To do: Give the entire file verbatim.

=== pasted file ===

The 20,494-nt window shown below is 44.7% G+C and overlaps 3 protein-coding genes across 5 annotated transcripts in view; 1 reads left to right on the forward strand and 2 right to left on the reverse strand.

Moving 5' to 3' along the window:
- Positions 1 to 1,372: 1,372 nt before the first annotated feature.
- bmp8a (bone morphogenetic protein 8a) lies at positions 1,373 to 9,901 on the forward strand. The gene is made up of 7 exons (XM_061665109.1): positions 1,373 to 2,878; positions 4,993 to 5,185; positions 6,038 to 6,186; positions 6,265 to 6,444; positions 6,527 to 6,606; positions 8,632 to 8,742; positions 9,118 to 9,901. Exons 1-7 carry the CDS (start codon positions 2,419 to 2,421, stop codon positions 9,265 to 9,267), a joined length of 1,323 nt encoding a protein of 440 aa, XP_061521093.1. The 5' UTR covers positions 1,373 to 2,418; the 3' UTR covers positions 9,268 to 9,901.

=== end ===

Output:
The 20,494-nt window shown below is 44.7% G+C and overlaps 3 protein-coding genes across 5 annotated transcripts in view; 1 reads left to right on the forward strand and 2 right to left on the reverse strand.

Moving 5' to 3' along the window:
- Positions 1 to 1,372: 1,372 nt before the first annotated feature.
- bmp8a (bone morphogenetic protein 8a) lies at positions 1,373 to 9,901 on the forward strand. The gene is made up of 7 exons (XM_061665109.1): positions 1,373 to 2,878; positions 4,993 to 5,185; positions 6,038 to 6,186; positions 6,265 to 6,444; positions 6,527 to 6,606; positions 8,632 to 8,742; positions 9,118 to 9,901. Exons 1-7 carry the CDS (start codon positions 2,419 to 2,421, stop codon positions 9,265 to 9,267), a joined length of 1,323 nt encoding a protein of 440 aa, XP_061521093.1. The 5' UTR covers positions 1,373 to 2,418; the 3' UTR covers positions 9,268 to 9,901.